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Ward, Hayden
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FMLA Basics for Outfitter Operations

FMLA for Outfitters and Guides

There are times when work and life collide, and one needs to take extended time off from work for a personal health issue or to care for an immediate family member. Yet, your guides may hesitate to request time off even if they are experiencing a severe health issue for fear of losing their job. This is where the Federal Medical Leave Act (FMLA), passed in 1993, comes into play to protect employee rights.

In this article, we explore the basics of the Family Medical Leave Act and what it means for your outfitter business and your employees.

What Is the Family Medical Leave Act?

FMLA is a  federal law  that provides eligible employees who work for a covered employer with unpaid, job-protected leave for specified family and medical reasons. According to the Department of Labor (DOL), “FMLA is designed to help employees balance their work and family responsibilities by allowing them to take reasonable unpaid leave for certain family and medical reasons. It also seeks to accommodate the legitimate interests of employers and promote equal employment opportunity for men and women.”

Is My Outfitter Affected?

Businesses classified as covered employers must comply with FMLA provisions. Covered employers include public agencies, state and federal employers, and private-sector employers with 50 or more employees during 20 or more calendar workweeks in the current or previous calendar year.

Once an employer meets the requirements for FMLA coverage, the employer is a covered employer and will remain covered if it employs or employed 50 or more employees in 20 or more workweeks in the current calendar year or the previous calendar year. (See the  DOL website  for more details.)

Outfitter Employer’s Responsibilities

Covered employers must maintain the employee’s health benefits when they take qualified family medical leave. Upon return to work, the employer must restore the employee to the same or equivalent job position. The FMLA also sets requirements for notices by both the employee and the employer and provides employers with the right to require certification of the need for FMLA leave in certain circumstances.

Who Qualifies to Take Family Medical Leave?

Employees must meet specific criteria to access family medical leave, and the leave must be for a qualifying reason. If the employee does not meet the eligibility requirements, an employer may not designate the leave as FMLA even if the leave would otherwise qualify for FMLA protection. If the employee is not eligible for FMLA leave, the employer may grant the employee leave under their policy. Once the employee becomes eligible and the leave is FMLA-qualifying, any remaining leave period taken for an FMLA-qualifying reason becomes FMLA-protected leave.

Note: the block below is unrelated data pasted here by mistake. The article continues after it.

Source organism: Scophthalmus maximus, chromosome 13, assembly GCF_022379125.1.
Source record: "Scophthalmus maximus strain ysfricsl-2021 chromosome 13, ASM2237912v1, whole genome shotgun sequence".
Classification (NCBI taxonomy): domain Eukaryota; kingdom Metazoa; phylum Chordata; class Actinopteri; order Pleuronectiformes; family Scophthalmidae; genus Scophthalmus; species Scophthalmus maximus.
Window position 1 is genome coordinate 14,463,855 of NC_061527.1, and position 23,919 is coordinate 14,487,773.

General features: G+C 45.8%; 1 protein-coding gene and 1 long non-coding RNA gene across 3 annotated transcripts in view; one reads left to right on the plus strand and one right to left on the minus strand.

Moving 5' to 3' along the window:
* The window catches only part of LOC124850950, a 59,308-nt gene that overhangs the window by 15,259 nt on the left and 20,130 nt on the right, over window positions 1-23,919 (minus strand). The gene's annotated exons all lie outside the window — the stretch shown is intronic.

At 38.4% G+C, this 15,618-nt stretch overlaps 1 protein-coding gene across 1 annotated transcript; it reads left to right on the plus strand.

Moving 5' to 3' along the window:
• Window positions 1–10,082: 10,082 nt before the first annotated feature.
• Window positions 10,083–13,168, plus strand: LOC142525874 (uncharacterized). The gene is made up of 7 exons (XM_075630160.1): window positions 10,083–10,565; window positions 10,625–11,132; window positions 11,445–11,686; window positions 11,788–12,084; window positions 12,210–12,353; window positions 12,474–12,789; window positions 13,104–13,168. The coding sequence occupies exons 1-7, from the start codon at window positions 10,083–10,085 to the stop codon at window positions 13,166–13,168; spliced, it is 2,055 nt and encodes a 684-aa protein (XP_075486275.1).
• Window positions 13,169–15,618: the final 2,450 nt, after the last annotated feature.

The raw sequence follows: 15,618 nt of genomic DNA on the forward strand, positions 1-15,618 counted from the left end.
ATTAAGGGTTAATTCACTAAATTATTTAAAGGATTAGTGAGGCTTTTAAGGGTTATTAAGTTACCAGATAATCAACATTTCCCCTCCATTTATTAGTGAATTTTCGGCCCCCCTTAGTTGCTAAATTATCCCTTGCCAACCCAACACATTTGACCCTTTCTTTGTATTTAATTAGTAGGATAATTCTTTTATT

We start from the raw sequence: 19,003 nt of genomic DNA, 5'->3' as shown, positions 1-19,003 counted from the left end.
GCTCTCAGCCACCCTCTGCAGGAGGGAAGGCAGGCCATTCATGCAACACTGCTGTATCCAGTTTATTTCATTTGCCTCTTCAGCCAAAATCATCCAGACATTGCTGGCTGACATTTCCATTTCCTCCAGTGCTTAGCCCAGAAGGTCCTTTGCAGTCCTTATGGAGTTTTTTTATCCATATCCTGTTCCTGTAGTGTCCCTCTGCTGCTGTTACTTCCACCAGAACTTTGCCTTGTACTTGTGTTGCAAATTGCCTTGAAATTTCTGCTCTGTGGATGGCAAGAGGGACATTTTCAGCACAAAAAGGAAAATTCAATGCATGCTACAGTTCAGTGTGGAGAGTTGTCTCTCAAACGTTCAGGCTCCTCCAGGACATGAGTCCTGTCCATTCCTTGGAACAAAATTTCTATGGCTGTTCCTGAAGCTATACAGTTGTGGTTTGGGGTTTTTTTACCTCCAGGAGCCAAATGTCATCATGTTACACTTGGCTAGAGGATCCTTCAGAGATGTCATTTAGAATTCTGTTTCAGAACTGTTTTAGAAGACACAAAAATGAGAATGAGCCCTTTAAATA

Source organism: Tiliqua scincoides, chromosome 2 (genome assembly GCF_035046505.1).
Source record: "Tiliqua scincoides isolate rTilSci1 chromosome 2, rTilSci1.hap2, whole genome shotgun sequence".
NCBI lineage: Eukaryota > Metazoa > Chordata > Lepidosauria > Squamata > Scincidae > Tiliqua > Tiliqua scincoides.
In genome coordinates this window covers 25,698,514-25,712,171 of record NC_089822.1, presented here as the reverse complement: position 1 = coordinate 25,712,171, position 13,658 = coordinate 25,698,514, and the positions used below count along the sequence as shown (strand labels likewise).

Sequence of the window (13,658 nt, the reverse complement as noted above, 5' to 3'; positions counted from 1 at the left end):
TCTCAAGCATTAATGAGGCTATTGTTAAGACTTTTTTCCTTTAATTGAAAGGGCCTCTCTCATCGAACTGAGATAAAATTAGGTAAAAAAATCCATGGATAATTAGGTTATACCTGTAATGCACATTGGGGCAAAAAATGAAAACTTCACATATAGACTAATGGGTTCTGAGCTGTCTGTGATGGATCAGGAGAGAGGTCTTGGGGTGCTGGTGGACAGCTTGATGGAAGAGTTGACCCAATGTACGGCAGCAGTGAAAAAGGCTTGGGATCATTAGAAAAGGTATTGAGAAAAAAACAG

Employee Eligibility Criteria

  • Has worked for this employer for a total of 12 months (need not be consecutive and can look back up to several years)
  • Has worked at least 1,250 hours over the previous 12 months
  • Works in the United States or any territory or possession of the United States
  • Works at a location where the employer has 50 or more employees within a 75-mile radius when the employee requests leave

What Qualifies as Family Medical Leave?

  • Birth of a child to bond with the newborn
  • Time to bond with a child newly placed in the employee’s care for adoption or foster care
  • Care for a spouse, child, or parent who has a serious health condition, including incapacity due to pregnancy, and for prenatal medical care
  • For a serious health condition that makes the employee unable to perform the essential function of their job, including incapacity due to pregnancy and prenatal medical care
  • Any qualifying difficulty arising from a spouse, child, or parent who is a military member on covered active duty or has been notified of an impending call or order to covered active duty

Navigating state and  federal law  regarding family medical leave can be challenging. Some states offer paid family and medical leave funded through employee and/or employer-paid payroll taxes. As  paid leave laws vary from state to state, it is crucial to stay abreast of regulations in your state.

For questions about FMLA compliance and how it affects your outfitter business,  click here.

To learn more about protecting your business with comprehensive insurance coverage,  request a free quote  from CBIZ Adventure Sports Insurance.

This blog may contain scenarios that are provided as examples only. Coverage is subject to the terms, conditions and exclusions of the policy issued. The information provided is general in nature and may be affected by changes in law or the interpretation of such laws. The reader is advised to contact a professional prior to taking any action based upon this information.

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CBIZ Sattler Adventure Sports Insurance, a division of CBIZ Insurance Services, Inc., is the largest insurer of adventure sports businesses in the United States. As part of an $850 million New York Stock Exchange traded company (CBZ), we developed a policy coverage to meet the needs for those in the recreation and outfitting industries. Our policy is underwritten by an A.M. Best Rated A++ (Superior) company.